Wing Chung martial arts has a high, narrow stance. The elbows are kept close to the body and the arms are positioned across the vitals of the centerline. Momentum is carried out within the heels, balls, or middle of the foot. All Wing Chung attacks and counter-attacks stem from a firm, stable base.
Wing Chun form focuses on steady stances, and a variety of force movements. Fists and feet are held close to the body for better protection, as well as to prepare for both attacks and defense at close range. During practice, Yongchun boxers close off their chest, arch the back, close their elbows and knees, draw in their ribs and keep their thighs closed to protect the groin. When they kick to attack, they do not expose their groin, and when they deliver fist blows, their hands do not leave the front of their body.
There are six common Wing Chun forms. Three empty hand forms, one “wooden dummy” form, and two weapons forms. The following forms are:
Siu Nim Tao 小念头; means “little idea” or “little imagination.”
Chum Kiu 寻桥; means “seeking the bridge.” Alternately “sinking bridge.”
Biu Tze 镖指; means “darting fingers.”
Muk Yan Jong 木人桩; means “wooden dummy.”
Baat Jaam Do 八斩刀; means “Eight Chopping/Slashing Knives.”
Luk Dim Boon Gwun 六点半棍; means “Six and A Half Point Pole.”
To learn more about Wing Chung or to actively practice this martial art – you are welcome to train at our academy!
Bagua Palm (Zhang), or the eight-diagram palm, is one of the most popular styles of martial arts in China. Other names for Bagua include Youshen Bagua (roving eight-diagram), Longxing Bagua (dragon-shaped eight-diagram), Xingyi Bagua (Xingyi eight-diagram boxing), Yinyang Bapan Zhang (positive-negative eight-plate palm).
It is one of three Neijia Fists (Neijia Fist means a martial art style that mainly focus on the training and refinement of your spirit, internal energy, and potential). The two main elements in Bagua are the interaction between the palm and feet movements. It combines the internal and concentration of breath with the external form of movements.
There are different stories about the origin of Bagua. Some say it originated among the anti-Qing Dynasty cliques, while others believe that it was created by the two Taoist priests Bi Yun and Jing Yun on Mount Emei, Sichuan Province, during the late Ming Dynasty and early Qing Dynasty and then passed down through its nine generations of practitioners.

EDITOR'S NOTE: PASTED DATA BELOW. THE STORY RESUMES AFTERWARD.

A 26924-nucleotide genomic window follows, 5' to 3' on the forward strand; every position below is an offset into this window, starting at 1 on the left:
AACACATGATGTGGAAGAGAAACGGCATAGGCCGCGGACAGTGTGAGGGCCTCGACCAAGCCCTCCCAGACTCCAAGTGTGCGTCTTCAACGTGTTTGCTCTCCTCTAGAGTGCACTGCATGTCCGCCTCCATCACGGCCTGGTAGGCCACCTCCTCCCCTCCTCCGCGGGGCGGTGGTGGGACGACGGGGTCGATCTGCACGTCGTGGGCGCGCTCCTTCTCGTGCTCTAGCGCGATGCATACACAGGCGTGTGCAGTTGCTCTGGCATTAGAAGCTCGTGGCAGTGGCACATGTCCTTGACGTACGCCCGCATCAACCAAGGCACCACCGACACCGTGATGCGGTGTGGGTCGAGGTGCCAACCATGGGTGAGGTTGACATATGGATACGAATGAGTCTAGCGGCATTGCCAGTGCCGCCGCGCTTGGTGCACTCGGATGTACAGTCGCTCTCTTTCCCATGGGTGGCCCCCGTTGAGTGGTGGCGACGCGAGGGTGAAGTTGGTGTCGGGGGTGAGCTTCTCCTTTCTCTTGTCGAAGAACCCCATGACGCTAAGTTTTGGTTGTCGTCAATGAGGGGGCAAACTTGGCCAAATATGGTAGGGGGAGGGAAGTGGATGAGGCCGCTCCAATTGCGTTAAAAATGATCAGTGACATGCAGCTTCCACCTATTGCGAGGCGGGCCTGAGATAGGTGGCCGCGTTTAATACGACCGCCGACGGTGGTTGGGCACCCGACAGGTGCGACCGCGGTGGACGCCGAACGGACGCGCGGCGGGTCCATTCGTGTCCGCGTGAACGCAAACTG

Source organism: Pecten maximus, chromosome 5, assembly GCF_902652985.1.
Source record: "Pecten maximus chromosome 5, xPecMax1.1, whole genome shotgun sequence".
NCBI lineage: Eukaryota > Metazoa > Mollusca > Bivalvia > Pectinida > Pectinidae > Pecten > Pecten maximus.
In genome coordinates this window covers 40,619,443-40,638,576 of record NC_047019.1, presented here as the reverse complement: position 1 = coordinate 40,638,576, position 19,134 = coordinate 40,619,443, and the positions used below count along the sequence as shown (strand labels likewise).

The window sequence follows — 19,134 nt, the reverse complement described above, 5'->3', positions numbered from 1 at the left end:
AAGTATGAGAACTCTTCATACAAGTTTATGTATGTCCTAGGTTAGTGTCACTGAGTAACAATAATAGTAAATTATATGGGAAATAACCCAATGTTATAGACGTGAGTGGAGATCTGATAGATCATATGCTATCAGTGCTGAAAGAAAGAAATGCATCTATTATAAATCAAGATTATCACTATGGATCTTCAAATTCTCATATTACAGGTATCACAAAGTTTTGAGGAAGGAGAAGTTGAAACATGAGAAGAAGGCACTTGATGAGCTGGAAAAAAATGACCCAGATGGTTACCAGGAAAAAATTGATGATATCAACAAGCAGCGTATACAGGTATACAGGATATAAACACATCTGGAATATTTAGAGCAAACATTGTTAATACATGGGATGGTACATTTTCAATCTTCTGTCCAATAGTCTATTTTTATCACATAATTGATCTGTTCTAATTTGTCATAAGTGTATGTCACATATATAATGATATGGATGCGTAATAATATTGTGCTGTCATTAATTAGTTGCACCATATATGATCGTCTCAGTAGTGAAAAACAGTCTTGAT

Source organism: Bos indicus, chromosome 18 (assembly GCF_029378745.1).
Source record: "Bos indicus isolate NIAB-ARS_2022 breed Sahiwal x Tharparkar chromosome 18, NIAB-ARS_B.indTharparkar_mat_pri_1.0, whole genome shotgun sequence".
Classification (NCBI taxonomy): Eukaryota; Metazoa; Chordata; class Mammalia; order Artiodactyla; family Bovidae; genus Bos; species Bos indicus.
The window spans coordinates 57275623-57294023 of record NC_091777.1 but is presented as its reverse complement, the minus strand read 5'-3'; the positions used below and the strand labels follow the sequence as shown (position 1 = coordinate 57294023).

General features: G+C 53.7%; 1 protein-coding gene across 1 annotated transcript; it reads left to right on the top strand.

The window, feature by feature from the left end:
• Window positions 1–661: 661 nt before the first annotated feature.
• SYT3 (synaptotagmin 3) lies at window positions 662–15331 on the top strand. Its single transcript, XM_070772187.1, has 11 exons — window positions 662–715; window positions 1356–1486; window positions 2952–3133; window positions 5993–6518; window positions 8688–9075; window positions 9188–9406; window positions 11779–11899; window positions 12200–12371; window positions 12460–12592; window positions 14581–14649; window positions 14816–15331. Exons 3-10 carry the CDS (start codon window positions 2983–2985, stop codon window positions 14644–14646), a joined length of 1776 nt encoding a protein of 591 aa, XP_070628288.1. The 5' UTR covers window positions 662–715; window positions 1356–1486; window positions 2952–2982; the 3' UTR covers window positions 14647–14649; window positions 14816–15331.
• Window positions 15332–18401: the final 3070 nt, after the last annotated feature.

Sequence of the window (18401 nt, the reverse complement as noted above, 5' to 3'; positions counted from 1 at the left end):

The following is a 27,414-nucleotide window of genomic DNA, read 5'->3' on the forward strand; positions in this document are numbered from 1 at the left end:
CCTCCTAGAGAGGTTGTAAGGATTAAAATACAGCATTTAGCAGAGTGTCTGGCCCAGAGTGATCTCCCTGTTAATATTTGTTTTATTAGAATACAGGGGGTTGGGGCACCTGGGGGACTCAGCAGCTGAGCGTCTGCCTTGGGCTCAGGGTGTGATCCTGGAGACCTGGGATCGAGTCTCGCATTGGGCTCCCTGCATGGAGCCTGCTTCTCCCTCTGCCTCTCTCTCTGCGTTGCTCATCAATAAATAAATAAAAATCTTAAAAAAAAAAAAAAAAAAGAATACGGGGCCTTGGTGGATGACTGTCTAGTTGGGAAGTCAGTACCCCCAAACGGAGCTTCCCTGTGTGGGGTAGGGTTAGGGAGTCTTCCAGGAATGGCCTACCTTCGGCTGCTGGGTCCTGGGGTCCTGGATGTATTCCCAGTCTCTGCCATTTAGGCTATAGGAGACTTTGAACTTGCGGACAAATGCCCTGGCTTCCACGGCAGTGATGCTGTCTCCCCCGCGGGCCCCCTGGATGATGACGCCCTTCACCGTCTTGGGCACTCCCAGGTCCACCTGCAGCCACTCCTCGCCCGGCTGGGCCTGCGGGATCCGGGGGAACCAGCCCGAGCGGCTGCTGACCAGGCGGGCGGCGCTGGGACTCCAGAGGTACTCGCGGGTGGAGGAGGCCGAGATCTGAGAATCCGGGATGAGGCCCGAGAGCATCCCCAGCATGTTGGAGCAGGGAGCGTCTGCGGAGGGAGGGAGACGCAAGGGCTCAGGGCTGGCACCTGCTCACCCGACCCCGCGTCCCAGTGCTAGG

The eight-diagram palm is based on the old Chinese philosophy of eight combinations of three whole and broken lines used in divination. While practicing, the practitioner moves according to the eight diagrams. There are eight basic palm plays. A total of 64 palm tricks and moves have come from the original eight basic palm plays. Apart from solo practices, there is also sparring: Sanshou (free sparring) and fighting with weapons, such as Bagua sword play, Bagua saber play, and Bagua cudgel play, and Bagua play of 7-star decorated-shaft, etc. While practicing these routines, practitioners move around like a dragon moving amidst clouds.
Bagua Zhang features dexterity and agility. When moving around, it is like walking in a muddy place, with footsteps changing all the time like running water. Palm tricks and body movements follow one after another. The moves look like endless circles overlapping each other. The body turns around from the waist while walking, moving, turning, rising, and falling. Palm tricks change with the movements of the body. When the upper body protrudes, the lower part of the body squats back to keep balance. When the arms are sent out, the feet draw back. When moving, like a dragon roaming; when squatting, like a tiger sitting; when looking around, like a monkey on the lookout and when moving, like an eagle circling.
Most of Bagua Zhang boxers are found in Hebei Province. Some of them learned Bagua Zhang from scratch from their tutors, while other martial art practitioners asked Bagua masters for advice to improve their skills. Over the years, various routines of exercises have been cultivated in different styles.
Xingyi boxing is known as one of the excellent Chinese traditional internal styles, emphasizing not only on training the body but, crucially, also: the mind. Xingyi is a unity between the external forms and internal energy.